In our house if the coffee isn’t ready by the time my wife leaves to teach, her mojo is off for the whole morning.
I’m sure lack of caffeine is part of the problem, but it’s only half of the story. Another meaningful part of the process is the brewing of the coffee, the pouring of the coffee, stirring the half and half in her favorite mug, in just the right quantity, and sipping the coffee on the drive to school. It’s the ritual of the coffee that is equally as valuable as the taste and the caffeine.
Rituals performed in groups can be even more powerful. When we take time as a team, to savor moments or engage in rituals before events we can greatly affect the outcomes. For example, simply taking time to share a toast before a sip of wine, will make make the wine taste better to everyone.
According to researcher Kathleen Vohs, the principal reason is because the ritual forces everyone to be very present in the moment. Another form of savoring is when we close our eyes while listening to music we enjoy. By intentionally closing one type of sense, we are opening and accentuating another.
These are small examples of savoring experiences, which involve taking time to appreciate and amplify the small moments of life such that they become more powerful and meaningful. Families are the most basic and essential teams in our lives. And building positive rituals in our families can have immense impact. According to author Bruce Feiler:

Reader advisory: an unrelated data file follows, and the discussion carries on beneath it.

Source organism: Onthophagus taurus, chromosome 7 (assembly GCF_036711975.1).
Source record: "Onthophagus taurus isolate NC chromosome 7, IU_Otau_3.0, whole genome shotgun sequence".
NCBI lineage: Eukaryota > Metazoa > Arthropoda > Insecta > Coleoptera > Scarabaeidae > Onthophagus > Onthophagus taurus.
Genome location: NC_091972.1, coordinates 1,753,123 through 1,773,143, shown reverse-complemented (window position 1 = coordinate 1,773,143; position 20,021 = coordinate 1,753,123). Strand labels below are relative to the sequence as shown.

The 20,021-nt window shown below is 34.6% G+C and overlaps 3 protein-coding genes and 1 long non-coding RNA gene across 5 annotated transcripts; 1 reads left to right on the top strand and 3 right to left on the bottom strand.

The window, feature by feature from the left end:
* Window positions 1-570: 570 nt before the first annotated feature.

“A recent wave of research shows that children who eat dinner with their families are less likely to drink, smoke, do drugs, get pregnant, commit suicide, and develop eating disorders. Additional research found that children who enjoy family meals have larger vocabularies, better manners, healthier diets, and higher self-esteem.”
– Bruce Feiler
Sports teams innately understand the power of rituals. Consider the awesome and fear-inducing Haka performed by the New Zealand All Blacks Rugby Team before every game. This powerful expression of native dance not only reinforces their heritage and cohesiveness as a team, but also channels any pre-game anxiety into unified energy and focus. In this instance, the Haka ritual also acts as a social glue to bind the team together.
You can easily build rituals into your professional team culture as well. Here’s an simple example for your weekly or monthly team meetings. Often these meetings involve the same people. And often the more junior participants speak less while the boss speaks more, which is exactly opposite to what a healthy culture looks like. Healthy, participative teams want ideas and insight from everyone at the table.
Here’s the idea from Paulo Guenzi’s book Leading Teams. Tell everyone in advance of the meeting that if they don’t participate and share their best ideas, they could get a yellow card as a warning. If they get a red card after two warnings, they aren’t permitted to attend the meeting next week. Don’t be too worried that people will intentionally get a red card to leave the meeting. It’s not likely people will actively seek negative reinforcement to get themselves kicked out.
What’s more likely to happen is that you will begin to develop a team meeting culture in which everyone is encouraged to bring forth their best ideas. Good luck!
Shawn Hunter is President and Founder of Mindscaling, and the author of Out•Think: How Innovative Leaders Drive Exceptional Outcomes. It’s about how to lead joyfully in life, and also to lead cultures in your company to drive great results.